Manganese (Mn) is neurotoxic and can induce manganism, a Parkinson-like disease categorized as being a serious central nervous system irreversible neurodegenerative disease. An increased risk of developing symptoms of Parkinson disease has been linked to work-related exposure, for example, for workers in agriculture, horticulture, and people living near areas with frequent use of Mn-containing pesticides. In this study, the focus was placed on neurochemical effects of Mn. Rats were dosed intraperitoneally with 0.9% NaCl (control), 1.22 mg Mn (as MnO2)/kg bodyweight (bw)/day, or 2.5 mg Mn (as MnCl2)/kg bw/day for 7 d/wk for 8 or 12 weeks. This dosing regimen adds relevant new knowledge about Mn neurotoxicity as a consequence of low-dose subchronic Mn dosing. Manganese concentrations increased in the striatum, the rest of the brain, and in plasma, and regional brain neurotransmitter concentrations, including noradrenaline, dopamine (DA), 5-hydroxytrytamine, glutamate, taurine, and γ-amino butyric acid, and the activity of acetylcholinesterase changed. Importantly, a target parameter for Parkinson disease and manganism, the striatal DA concentration, was reduced after 12 weeks of dosing with MnCl2. Plasma prolactin concentration was not significantly affected due to a potentially reduced dopaminergic inhibition of the prolactin release from the anterior hypophysis. No effects on the striatal α-synuclein and synaptophysin protein levels were detected.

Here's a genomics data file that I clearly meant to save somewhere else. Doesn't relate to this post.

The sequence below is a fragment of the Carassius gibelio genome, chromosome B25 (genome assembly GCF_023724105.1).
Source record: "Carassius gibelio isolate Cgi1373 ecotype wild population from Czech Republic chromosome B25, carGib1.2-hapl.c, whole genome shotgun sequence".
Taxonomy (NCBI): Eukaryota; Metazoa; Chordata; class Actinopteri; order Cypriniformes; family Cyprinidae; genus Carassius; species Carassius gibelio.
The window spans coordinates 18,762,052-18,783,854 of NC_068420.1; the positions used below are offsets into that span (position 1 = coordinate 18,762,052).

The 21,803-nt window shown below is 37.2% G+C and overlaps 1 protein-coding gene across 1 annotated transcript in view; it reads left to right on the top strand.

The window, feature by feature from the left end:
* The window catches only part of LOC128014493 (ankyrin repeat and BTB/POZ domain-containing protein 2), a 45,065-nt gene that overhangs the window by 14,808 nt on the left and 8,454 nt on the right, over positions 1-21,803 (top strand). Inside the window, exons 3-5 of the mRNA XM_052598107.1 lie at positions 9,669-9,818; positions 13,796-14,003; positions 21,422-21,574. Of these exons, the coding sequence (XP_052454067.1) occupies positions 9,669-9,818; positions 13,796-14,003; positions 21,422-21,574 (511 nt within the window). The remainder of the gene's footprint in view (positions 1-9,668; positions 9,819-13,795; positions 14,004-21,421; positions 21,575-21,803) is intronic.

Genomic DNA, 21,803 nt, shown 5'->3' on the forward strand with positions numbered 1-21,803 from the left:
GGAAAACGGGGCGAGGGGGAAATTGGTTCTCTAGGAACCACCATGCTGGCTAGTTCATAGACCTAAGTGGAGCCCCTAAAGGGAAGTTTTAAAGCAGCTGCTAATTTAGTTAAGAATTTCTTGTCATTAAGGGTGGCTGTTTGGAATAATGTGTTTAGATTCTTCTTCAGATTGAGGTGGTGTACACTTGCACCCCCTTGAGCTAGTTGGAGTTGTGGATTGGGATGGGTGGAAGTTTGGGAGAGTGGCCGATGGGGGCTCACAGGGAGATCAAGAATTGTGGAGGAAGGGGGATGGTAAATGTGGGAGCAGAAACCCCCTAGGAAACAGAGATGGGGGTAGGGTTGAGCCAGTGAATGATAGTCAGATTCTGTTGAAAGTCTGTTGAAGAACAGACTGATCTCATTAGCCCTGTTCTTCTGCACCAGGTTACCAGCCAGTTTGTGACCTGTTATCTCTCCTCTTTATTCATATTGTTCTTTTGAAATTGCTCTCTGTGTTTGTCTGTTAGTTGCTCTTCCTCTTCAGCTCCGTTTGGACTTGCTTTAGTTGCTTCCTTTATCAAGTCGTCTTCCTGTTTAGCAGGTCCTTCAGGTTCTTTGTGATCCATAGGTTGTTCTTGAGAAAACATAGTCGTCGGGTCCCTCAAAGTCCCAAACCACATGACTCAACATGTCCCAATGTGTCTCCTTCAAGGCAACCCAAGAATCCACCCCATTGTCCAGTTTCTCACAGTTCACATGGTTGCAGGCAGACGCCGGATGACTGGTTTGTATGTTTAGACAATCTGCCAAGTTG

- Parkinson’s disease
- manganese speciation